SA president eulogy

President Cyril Ramaphosa was during the final struggle against apartheid in South Africa in the 1980s inside the country with Tutu drawing the wrath of the then-government and spoke at Cape Town’s St George’s Cathedral, where an Anglican requiem mass was held on 1 January.

Tutu died on 26 December at the age of 90, and tribute was paid to Archbishop Emeritus Tutu, known for his perennial infectious laugh and humour against adversity.

His widow Leah Tutu, his children and grandchildren, were also at the funeral.

Small service

It was a small service in the cathedral where Tutu and others confronted the apartheid police during the old era. It was conducted in the three primary languages spoken in Cape Town, isiXhosa, English, and Afrikaans, three of South Africa’s 11 official languages.

Singing the hymns at the service were Imilonji kantu Choral Society, the Soweto Gospel Choir, St Georges Parktown Choir and a recording from the St George’s Cathedral Choir.

“It is only the few among us, the rarest of souls, who attain the stature of global icon during their lifetime,” said Ramaphosa. “Our departed father was a crusader in the struggle for freedom, for justice, for equality and peace, not just in South Africa, the country of his birth, but around the world as well.”

Ramaphosa recounted how Tutu, who had spoken after being arrested in 1988 during a clergy-led protest against a crackdown on anti-apartheid groups, had with his Bible in hand told a news conference he would continue with his defiance.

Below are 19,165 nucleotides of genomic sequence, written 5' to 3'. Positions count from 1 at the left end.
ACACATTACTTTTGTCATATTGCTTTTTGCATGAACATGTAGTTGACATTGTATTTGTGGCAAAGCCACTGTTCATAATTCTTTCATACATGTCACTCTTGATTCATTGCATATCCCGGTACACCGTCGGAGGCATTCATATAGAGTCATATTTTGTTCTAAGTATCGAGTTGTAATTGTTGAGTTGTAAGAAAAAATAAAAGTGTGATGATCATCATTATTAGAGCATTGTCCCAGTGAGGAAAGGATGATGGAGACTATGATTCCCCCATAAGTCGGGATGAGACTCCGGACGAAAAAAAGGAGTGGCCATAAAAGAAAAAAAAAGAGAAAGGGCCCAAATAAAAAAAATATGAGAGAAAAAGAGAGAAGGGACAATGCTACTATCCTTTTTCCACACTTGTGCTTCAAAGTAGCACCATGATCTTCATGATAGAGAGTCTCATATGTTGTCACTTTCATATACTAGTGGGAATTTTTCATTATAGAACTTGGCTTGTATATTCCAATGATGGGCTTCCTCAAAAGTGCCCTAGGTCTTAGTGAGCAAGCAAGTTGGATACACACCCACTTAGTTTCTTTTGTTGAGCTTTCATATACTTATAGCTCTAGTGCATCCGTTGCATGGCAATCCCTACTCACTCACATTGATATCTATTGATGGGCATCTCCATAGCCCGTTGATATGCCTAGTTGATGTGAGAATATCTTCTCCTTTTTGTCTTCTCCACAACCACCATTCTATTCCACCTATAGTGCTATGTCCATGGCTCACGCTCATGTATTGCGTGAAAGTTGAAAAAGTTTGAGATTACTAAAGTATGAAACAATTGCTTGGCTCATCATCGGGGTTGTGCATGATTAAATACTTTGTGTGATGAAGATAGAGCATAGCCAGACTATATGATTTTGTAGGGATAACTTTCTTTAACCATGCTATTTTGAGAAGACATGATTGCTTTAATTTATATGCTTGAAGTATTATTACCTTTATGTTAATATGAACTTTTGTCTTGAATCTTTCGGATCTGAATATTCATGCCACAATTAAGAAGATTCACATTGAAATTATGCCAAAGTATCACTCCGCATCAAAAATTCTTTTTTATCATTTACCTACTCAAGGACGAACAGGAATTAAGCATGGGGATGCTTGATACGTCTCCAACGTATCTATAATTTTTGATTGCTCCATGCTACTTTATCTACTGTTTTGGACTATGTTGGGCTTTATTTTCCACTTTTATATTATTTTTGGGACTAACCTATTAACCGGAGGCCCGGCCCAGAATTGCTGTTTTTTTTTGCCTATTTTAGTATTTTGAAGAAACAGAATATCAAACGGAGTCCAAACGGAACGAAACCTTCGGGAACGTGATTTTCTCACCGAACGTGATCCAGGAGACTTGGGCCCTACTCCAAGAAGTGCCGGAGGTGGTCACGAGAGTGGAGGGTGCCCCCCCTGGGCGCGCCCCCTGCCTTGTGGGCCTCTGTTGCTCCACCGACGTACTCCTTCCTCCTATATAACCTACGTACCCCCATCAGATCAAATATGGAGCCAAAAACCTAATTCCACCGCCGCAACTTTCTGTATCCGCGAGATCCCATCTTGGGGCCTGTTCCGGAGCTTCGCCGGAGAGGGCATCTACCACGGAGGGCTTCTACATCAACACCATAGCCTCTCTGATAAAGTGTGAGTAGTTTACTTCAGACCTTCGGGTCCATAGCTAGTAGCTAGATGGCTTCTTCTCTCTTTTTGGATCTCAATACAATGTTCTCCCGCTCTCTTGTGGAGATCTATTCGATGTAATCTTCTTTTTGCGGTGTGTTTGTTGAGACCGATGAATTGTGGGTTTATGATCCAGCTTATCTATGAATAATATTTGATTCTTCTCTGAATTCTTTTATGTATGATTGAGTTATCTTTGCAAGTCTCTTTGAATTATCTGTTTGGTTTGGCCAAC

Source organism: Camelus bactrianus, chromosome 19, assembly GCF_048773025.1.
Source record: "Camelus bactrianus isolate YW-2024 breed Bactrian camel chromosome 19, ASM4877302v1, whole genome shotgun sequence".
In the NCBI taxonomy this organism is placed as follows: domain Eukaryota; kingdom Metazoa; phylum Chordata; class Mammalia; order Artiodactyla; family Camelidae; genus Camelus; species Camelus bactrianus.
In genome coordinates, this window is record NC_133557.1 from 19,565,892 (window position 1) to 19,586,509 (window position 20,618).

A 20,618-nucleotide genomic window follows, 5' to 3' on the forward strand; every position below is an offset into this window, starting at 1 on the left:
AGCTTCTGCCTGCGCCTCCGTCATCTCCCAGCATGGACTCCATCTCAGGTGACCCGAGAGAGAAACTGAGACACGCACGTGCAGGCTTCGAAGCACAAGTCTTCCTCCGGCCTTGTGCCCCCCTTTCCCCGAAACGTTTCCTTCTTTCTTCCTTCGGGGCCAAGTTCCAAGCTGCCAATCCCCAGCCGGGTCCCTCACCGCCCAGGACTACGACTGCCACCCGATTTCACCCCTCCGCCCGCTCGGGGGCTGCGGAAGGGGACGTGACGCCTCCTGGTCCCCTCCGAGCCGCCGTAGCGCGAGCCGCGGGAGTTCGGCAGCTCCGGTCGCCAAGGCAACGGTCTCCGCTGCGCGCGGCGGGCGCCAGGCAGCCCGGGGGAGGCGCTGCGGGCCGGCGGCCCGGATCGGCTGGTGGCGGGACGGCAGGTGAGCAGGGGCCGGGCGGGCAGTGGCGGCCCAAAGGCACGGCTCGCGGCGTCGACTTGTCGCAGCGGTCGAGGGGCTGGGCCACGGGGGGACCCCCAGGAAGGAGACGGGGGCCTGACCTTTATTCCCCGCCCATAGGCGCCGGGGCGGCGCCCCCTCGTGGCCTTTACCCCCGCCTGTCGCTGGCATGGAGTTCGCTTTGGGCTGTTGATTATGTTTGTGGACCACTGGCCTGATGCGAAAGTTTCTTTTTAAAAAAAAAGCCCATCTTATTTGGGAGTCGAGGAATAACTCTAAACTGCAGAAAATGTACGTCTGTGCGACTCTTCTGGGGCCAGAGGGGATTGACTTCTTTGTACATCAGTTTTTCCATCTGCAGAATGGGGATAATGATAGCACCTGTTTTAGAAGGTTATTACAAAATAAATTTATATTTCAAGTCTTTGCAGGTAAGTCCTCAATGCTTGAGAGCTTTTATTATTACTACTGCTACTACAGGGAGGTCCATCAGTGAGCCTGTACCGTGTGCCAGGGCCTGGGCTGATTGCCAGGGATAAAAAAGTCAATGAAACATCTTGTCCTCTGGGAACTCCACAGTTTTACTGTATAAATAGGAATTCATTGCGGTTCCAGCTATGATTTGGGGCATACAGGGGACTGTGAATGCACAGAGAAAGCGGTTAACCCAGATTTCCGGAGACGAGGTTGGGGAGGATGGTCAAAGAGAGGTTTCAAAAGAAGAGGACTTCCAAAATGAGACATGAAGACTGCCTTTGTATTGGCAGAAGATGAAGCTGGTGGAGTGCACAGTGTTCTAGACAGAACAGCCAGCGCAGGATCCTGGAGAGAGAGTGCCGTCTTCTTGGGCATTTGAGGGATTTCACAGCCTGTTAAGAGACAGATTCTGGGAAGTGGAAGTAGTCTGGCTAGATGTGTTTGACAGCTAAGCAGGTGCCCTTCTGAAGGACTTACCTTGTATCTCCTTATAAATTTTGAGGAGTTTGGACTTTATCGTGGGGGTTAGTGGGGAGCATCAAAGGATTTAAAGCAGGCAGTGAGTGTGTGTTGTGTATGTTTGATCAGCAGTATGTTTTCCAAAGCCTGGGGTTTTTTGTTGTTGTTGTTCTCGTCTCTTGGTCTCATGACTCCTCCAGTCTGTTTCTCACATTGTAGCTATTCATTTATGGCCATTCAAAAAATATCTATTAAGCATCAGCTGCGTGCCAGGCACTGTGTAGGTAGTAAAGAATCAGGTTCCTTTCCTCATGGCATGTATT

“ ‘We are not defying the law,’ he declared, ‘we are obeying God,’ ” said the president, quoting Tutu.

Such was Tutu’s overarching impact and influence, said Ramaphosa, that tributes had been received from current and past presidents, religious leaders, monarchs, lawmakers, political parties, musicians and artists, and ordinary people from all corners of the globe.

Among them were King Letsie III and the consort Queen Masenate Mohato Seeiso of the mountain kingdom of Lesotho, surrounded by South Africa where Tutu served a spell as bishop along with Dutch princess, Mabel van Oranje.

‘Humble and brave’

“A humble and brave human being who spoke up for the oppressed, the downtrodden and the suffering,” said Ramaphosa.

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